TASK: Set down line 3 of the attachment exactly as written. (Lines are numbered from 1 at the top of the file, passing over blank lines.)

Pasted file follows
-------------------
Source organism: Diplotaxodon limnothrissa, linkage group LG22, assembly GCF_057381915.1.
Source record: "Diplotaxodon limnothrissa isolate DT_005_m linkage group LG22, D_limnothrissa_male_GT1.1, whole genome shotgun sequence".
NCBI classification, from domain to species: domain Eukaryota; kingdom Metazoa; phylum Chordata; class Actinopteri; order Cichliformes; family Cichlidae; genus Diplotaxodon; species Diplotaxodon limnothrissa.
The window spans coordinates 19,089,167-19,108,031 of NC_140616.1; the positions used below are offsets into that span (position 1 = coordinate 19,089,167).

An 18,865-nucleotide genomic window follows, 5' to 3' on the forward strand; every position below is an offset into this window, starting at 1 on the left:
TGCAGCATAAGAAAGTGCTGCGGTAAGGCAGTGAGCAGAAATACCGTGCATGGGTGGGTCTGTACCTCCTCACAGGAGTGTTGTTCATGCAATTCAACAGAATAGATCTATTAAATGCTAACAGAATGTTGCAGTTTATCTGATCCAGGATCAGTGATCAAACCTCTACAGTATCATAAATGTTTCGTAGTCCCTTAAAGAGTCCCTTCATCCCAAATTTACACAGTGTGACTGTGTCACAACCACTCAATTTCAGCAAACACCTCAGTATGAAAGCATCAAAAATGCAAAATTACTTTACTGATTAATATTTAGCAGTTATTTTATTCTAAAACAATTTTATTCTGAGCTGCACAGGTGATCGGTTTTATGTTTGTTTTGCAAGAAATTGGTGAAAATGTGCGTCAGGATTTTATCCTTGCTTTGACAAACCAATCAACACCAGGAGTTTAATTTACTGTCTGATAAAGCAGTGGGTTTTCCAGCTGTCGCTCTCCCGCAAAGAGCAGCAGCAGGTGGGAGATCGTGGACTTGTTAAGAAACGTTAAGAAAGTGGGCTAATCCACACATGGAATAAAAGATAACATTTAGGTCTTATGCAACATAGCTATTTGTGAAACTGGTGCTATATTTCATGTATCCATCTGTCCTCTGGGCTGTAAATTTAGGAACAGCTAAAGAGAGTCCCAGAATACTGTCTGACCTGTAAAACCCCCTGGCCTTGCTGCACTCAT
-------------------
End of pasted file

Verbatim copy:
NCBI classification, from domain to species: domain Eukaryota; kingdom Metazoa; phylum Chordata; class Actinopteri; order Cichliformes; family Cichlidae; genus Diplotaxodon; species Diplotaxodon limnothrissa.